This week we sat down with Professor Michael Puri of the McIntire Department of Music. Professor Puri specializes in music theory and analysis, 19th- and 20th-century classical music (especially Ravel, Wagner, and Debussy), critical theory, memory studies, and hermeneutics. At the University of Virginia he has taught a variety of courses, including all levels of music theory, as well as seminars on nineteenth-century music, program music, French music at the fin de siècle, and Schenkerian analysis. 

Some of the questions covered in this episode include:

  1. What is the value, if anything, of music that is intended to be flashy? Or on the flip side, is there detriment to appreciating a work of art only because it sounds good, or is pleasing?
  2. What is the distinction between “program music” and “absolute music”? What were some of the debates surrounding “program music,” and why was it so contentious?
  3. What caused such a major change in the purpose for which composers composed, from celebrating the “glory of God” in Bach’s time, to expressing and celebrating oneself in the Romantic Era?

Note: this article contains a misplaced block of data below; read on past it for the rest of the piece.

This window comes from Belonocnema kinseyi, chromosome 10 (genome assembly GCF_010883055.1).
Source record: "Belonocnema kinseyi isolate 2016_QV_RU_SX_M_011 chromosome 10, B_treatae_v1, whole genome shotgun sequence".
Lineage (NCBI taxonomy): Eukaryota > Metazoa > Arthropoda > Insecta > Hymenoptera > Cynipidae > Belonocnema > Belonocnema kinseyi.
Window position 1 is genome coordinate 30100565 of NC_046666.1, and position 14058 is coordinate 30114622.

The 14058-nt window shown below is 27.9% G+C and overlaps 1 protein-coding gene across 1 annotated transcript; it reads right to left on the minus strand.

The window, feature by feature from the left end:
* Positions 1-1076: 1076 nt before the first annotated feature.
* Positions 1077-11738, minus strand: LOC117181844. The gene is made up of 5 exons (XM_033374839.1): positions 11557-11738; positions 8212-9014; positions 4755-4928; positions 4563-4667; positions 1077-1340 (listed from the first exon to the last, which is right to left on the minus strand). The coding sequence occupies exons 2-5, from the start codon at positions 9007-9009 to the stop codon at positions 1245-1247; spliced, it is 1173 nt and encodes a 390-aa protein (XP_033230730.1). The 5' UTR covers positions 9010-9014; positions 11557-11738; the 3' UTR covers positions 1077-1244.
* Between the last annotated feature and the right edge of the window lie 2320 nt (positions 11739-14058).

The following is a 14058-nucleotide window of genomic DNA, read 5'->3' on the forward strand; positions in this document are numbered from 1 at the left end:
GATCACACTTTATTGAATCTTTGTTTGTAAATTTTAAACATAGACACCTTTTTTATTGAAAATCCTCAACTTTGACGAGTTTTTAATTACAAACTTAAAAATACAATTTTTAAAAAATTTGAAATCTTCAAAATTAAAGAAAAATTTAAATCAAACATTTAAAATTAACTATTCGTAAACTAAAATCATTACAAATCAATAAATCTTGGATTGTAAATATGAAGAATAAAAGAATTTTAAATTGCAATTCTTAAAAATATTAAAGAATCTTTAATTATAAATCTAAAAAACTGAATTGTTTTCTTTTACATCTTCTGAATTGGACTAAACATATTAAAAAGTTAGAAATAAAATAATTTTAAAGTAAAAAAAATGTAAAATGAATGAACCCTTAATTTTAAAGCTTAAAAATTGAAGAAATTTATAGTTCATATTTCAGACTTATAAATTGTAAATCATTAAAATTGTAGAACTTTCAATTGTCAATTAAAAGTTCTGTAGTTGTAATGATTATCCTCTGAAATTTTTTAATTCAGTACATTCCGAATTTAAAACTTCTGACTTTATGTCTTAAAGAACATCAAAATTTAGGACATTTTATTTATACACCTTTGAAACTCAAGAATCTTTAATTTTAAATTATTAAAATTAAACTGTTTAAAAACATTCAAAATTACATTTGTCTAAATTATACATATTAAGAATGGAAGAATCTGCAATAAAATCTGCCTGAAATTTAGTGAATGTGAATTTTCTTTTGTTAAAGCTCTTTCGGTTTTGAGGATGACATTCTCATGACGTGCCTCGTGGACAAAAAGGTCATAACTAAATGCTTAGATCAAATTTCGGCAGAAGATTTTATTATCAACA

4. Has this trend of music to that began with the Romantic celebration of the individual (“express yourself”) gone too far? Are musicians are so focused on self-expression that they forget to consider art in other regards than “how it makes them feel”?
  5. What are some tips for listening to music? How can one become a more engaged, thoughtful listener?
  6. In 2011 you came out with a book on Ravel called Ravel the Decadent: Memory, Sublimation, and Desire. Can you describe the project of this book? What made you want to write about Ravel?

And many more!

(Also, here is the piece that Professor Puri references in his interview, Maurice Ravel’s Gaspard de la nuit


Thank you again Professor Puri!

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